Few things better symbolize the opposite of God’s desired shalom than warfare and battles.  What the world has been witnessing most recently in Ukraine is emblematic of this fact.  It’s always the innocent, the children, the elderly, the vulnerable who suffer most in wartime.  And if that doesn’t sound like a highly evil thing, then I don’t know what could.

Shalom, of course, does not merely mean “peace” in the pop sense of the word (i.e., as an absence of fighting).  Shalom is that but is so much more.  Shalom means doing more than finding ways not to argue or come to blows.  Shalom means seeing God’s image residing deep inside every person we encounter, no matter how outwardly different from “us” that other person may be.  What’s more, shalom means not just passively accepting the fact of our inter-relatedness but of actively wanting to do something to make that relationship better.  We do what we can to make others prosper and flourish.

That’s why we turn swords into pruning hooks and tanks into tractors: we want to feed one another.  We want there to be enough victuals to go around so that no one will be hungry again and so that four-star dining will become the norm for all and not just for the privileged few.  Small wonder that Jesus was born in Bethlehem: Beth-Lehem, “the House of Bread.”  The earth was along meant to be a source of abundance, a planet-wide Garden of Eden that would sustain life in all its variety and forms.

All of that is why war is the opposite of God’s design.  In war we take the differences among us as people and, instead of celebrating them as God’s gifts, we use them as an excuse to kill each other.  We even convince ourselves that those differences point to deficiencies in ways that actually justify our murderous actions.  We find ways to develop economic schemes and programs that make it easier to deny certain people basic sustenance and rights—people who think such-and-such a way don’t deserve a place at the banquet table.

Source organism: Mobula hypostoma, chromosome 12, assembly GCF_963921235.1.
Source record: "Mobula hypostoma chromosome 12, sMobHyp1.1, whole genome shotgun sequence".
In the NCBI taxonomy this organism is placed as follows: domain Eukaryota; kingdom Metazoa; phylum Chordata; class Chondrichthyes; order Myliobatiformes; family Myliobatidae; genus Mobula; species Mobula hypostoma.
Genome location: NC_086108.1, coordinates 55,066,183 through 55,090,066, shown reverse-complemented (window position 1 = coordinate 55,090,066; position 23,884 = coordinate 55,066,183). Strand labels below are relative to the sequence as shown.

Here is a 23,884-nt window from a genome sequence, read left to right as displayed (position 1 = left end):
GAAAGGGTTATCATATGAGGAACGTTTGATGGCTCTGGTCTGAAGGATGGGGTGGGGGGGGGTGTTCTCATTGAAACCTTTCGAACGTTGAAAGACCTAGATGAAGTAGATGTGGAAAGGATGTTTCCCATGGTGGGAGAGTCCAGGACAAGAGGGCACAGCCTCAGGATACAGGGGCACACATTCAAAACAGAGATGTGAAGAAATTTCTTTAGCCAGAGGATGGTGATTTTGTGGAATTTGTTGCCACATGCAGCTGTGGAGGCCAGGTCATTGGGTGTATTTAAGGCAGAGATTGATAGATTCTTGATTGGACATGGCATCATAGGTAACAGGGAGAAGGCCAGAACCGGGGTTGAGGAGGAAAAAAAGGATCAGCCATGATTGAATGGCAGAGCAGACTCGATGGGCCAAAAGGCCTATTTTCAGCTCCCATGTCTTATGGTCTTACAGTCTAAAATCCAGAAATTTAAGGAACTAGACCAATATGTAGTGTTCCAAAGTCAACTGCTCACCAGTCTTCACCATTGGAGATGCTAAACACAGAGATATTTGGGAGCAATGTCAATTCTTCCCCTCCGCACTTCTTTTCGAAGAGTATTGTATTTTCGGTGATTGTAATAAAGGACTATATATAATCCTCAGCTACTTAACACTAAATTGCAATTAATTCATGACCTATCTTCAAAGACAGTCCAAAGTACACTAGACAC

In Advent we consider the One who did come and who (a la Matthew 24 in this week’s Gospel Lection) will come again in order to make the Bread of Life available to all, and in hyper abundance at that.  Nothing denies life like war.  War actively takes life.  War leaves behind ravaged conditions in which nothing can grow in the soil of the earth—isn’t it curious how tightly linked war and starvation are?  In World War II almost as many Russians died of starvation in cities cut off by the Nazis as in combat.  After World War II the Russians returned the favor by cutting off Berlin, necessitating the Berlin Airlift as the West found ways to fly in food anyway.